Another day, another Monero malware on the loose.
It was reported not too long ago that Monero has been mined again and this time a huge name is involved: Microsoft.
A new report coming from Symantec revealed that eight cryptojacking apps had been removed from the Microsoft Store after they have been detected as being malicious back in January.
Trend Micro brings new malware mining reports
Trend Micro researchers have just reported that there’s been a surge in a hack tool installation attempts that exploits a Windows SMB Server vulnerability.
This has been reportedly pathed since 2017, and now, according to experts the targets are organizations located in China, Hong Kong, Taiwan, and Italy.
It seems that the enterprise-level resources are perfect for the final payload of the campaign which is an XMR miner.
Technadu writes that “attackers use the Mimikatz utility to view the credential information in the infected machine (passwords, Kerberos tickets, etc.), combined with the Radmin remote access tool. This combination empowers them to infect the device with the mining payload remotely.”
The online publication also reveals a diagram.
The malware can be downloaded via infected websites
The malware can be downloaded via infected websites and other malware tools can also fetch it.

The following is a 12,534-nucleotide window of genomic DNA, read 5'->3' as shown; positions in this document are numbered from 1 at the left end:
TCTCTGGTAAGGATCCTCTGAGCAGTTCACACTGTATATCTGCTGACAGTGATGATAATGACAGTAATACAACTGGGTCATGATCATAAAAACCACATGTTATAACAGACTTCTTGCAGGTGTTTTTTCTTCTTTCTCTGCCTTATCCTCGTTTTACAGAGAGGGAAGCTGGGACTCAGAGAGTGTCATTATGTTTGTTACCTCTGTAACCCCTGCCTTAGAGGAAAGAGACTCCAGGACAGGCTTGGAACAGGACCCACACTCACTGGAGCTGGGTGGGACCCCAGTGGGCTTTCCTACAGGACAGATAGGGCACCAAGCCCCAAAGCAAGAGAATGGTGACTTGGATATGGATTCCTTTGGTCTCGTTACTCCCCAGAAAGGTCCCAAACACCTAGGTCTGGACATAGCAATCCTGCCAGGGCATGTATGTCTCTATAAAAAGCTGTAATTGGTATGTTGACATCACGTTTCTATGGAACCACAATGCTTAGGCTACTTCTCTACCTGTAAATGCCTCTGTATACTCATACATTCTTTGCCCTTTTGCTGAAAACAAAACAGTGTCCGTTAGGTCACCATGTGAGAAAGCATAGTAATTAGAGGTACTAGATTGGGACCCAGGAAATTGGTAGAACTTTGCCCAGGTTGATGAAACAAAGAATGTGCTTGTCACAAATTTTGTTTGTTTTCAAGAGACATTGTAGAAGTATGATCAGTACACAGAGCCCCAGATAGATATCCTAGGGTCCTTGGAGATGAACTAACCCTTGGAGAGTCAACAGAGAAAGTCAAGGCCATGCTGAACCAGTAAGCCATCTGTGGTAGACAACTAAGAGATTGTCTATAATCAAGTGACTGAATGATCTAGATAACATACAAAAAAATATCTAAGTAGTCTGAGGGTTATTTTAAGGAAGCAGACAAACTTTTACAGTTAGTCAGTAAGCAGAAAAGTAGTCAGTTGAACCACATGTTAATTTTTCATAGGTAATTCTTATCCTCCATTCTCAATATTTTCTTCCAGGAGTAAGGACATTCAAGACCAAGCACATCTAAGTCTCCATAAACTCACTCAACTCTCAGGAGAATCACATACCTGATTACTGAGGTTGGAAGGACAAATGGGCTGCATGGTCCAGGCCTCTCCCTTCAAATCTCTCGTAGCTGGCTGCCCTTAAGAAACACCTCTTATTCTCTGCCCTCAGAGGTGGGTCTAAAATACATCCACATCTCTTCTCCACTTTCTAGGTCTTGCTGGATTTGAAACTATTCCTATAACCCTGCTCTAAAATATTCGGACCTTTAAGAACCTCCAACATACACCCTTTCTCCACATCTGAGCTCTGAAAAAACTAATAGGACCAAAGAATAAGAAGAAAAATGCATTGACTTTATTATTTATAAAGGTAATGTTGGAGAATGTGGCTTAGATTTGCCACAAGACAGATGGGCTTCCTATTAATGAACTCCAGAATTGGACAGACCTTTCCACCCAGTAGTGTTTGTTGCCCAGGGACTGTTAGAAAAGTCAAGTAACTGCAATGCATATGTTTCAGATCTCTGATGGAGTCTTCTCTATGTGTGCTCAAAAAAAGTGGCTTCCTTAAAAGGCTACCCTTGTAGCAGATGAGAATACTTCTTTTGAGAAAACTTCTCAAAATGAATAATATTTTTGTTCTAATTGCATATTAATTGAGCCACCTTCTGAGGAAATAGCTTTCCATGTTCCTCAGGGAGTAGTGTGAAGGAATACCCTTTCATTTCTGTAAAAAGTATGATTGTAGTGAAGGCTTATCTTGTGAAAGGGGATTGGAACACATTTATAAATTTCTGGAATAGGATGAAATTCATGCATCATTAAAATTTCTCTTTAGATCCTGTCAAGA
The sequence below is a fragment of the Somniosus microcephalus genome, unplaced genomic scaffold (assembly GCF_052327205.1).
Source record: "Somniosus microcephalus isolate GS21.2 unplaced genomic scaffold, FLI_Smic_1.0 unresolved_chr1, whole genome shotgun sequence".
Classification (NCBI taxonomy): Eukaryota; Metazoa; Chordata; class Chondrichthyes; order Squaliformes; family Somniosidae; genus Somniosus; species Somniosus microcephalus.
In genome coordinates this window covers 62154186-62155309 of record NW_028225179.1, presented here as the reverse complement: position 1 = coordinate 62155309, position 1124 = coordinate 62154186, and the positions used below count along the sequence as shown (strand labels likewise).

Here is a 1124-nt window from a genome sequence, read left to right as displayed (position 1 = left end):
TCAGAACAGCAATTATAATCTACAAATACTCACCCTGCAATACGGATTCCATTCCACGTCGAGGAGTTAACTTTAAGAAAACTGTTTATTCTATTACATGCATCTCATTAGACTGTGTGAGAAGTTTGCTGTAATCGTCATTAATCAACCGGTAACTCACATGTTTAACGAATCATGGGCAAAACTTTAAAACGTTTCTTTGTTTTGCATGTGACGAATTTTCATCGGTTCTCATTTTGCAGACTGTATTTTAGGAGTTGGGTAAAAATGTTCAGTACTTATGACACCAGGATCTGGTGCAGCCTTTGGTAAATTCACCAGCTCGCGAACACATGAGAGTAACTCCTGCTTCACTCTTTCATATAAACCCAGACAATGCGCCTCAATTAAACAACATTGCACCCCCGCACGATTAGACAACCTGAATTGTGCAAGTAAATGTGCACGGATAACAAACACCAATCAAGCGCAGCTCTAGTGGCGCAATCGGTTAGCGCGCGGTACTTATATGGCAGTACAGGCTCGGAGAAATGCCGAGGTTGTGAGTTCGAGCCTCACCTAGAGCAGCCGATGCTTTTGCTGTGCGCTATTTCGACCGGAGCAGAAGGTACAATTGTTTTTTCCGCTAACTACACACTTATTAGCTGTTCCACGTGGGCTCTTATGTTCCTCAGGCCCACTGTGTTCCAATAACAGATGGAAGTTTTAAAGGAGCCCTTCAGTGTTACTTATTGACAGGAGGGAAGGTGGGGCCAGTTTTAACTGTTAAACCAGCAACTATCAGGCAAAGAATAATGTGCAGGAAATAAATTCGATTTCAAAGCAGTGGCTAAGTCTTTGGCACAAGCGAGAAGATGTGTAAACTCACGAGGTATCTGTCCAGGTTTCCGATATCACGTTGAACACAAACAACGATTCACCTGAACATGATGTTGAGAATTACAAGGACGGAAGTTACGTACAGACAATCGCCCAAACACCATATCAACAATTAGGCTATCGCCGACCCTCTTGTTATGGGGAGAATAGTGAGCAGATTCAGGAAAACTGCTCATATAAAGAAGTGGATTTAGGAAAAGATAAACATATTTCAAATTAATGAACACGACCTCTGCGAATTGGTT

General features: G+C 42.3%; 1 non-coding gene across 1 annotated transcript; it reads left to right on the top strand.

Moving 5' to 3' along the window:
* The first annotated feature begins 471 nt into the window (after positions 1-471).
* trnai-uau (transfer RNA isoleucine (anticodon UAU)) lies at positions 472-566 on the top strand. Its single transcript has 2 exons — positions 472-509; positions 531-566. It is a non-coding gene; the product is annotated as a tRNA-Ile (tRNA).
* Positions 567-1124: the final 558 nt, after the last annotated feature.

If you’re wondering how this works, it scans the host system and even deleted versions so that the performance on the infection is as highest as possible.
The XMR miner is encrypted and so is all the other info collecting tools that are downloaded by the malware of the victim machine.
The malware itself can also download some of the modules and others are sent to the machine via the Radmin tool.
The same online publication notes that according to Trend Micro, “the patch that plugs the remote code execution vulnerability that this campaign is exploiting was released in March 2017, so if you’re using SMBv1 (Microsoft Server Message Block) and you have not applied the patch yet, you should do so immediately.”
It seems that China and Taiwan received the most significant number of installation attempts.
If you want to find out more details especially tech ones regarding all of this we recommend that you head over to Trend Micro’s report.